Bloomberg is reporting that the Indonesia government is reviewing its position on the export of ores and processed ores.
Following the ban on the export of bauxite, the government wanted exporters to invest capital into building alumina refineries and aluminium smelters in the country. Like many countries, Indonesia wanted to capture the value-add inside its own borders. The second part of the law that saw the ban on exporting ore will come into effect in 12 months time. That will be when the ban is extended to cover processed ores, meaning only the prime metal can be exported.
But the drop in primary metal prices over the last 12 months has removed any chance that anyone would cough up the capital to invest in new smelters. In terms of replacing Indonesian bauxite, China quickly discovered Malaysia as a new source, while continuing to develop opportunities in West Africa and elsewhere. And with a surplus of metal inside China, the Chinese will have a hard time seeing any point in building more capacity outside the country.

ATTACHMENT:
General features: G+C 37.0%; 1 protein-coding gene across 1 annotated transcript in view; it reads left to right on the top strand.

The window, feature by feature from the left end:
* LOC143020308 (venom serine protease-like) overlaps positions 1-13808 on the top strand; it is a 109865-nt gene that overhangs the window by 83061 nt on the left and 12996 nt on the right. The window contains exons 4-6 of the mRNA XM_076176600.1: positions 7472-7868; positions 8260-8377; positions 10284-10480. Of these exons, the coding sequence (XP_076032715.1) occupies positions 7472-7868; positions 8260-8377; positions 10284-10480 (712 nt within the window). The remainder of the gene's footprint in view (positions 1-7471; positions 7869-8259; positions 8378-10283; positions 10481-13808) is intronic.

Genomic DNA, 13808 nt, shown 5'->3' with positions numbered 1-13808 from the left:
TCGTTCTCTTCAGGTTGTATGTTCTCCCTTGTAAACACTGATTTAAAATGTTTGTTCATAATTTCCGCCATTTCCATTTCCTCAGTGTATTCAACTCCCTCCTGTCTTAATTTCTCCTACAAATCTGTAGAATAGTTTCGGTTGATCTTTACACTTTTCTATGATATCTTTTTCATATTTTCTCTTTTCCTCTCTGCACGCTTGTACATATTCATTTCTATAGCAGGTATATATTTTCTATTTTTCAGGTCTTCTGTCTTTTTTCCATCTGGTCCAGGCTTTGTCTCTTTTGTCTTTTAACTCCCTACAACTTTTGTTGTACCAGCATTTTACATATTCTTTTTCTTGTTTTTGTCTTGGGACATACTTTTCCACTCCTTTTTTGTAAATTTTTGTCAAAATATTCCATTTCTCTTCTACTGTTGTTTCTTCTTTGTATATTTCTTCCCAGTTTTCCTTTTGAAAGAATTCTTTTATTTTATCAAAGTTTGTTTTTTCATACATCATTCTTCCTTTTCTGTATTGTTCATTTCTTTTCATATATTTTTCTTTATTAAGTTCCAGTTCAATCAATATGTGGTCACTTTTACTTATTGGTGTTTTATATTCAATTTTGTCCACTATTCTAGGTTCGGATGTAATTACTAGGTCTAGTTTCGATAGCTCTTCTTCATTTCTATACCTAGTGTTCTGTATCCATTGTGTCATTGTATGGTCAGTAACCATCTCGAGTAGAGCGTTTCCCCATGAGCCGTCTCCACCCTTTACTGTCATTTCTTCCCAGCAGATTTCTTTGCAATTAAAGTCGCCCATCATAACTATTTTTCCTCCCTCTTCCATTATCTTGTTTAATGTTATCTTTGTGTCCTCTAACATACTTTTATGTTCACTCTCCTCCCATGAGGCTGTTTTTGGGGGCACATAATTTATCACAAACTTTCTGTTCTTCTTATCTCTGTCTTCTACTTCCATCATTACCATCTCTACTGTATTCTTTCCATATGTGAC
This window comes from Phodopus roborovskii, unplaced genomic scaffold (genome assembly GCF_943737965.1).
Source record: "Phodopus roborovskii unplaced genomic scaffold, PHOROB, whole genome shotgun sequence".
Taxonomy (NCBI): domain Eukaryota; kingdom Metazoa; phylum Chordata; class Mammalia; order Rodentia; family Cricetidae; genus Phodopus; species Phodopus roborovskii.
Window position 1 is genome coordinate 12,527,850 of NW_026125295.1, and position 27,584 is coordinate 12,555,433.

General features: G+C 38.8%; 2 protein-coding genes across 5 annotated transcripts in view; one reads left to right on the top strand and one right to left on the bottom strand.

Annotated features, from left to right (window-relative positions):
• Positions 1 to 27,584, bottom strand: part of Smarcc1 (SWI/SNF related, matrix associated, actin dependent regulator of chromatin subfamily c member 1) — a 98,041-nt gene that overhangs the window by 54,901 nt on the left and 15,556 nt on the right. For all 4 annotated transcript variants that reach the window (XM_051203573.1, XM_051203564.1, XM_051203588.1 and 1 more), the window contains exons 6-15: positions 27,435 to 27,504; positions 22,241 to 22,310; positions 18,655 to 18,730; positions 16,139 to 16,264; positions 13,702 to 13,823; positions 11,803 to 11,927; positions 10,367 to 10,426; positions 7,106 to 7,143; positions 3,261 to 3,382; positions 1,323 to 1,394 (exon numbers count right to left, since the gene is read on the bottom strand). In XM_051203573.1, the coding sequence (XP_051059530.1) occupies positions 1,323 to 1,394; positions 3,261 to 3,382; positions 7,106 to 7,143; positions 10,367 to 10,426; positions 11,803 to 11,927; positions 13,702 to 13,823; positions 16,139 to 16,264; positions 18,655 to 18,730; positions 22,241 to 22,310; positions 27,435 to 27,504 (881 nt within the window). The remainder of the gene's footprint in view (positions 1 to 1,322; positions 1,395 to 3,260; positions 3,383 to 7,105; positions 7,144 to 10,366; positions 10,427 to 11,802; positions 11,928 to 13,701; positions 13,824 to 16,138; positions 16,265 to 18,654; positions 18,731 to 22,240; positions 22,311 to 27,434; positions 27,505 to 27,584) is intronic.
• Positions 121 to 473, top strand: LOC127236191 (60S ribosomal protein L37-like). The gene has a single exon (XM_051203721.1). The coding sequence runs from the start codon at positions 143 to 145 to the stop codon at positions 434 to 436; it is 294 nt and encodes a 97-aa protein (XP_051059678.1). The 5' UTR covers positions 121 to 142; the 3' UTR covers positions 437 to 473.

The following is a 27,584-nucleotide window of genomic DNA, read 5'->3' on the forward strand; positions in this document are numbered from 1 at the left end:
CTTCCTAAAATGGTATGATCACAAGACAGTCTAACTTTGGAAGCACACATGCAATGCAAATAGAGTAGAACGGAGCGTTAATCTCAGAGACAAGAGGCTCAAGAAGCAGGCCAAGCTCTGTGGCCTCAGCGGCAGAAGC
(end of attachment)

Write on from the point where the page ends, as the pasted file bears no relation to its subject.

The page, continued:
If Indonesia sticks to its current course of action, it could spell trouble for companies such as Shandong Weiqiao (better known as Hongqiao in the West). That company is in the process of completing its 1mt alumina refinery in Indonesia, but has no plans to build a smelter there. Will Indonesia turn around and tell those who have invested in a processing plant that come 2017 they can no longer export their output? It would be a retrograde step – surely some export earnings are better than none?
The photo at top is one I took when visiting Hongqiao’s alumina refinery in Shandong province recently, showing a stockpile of Malaysian bauxite.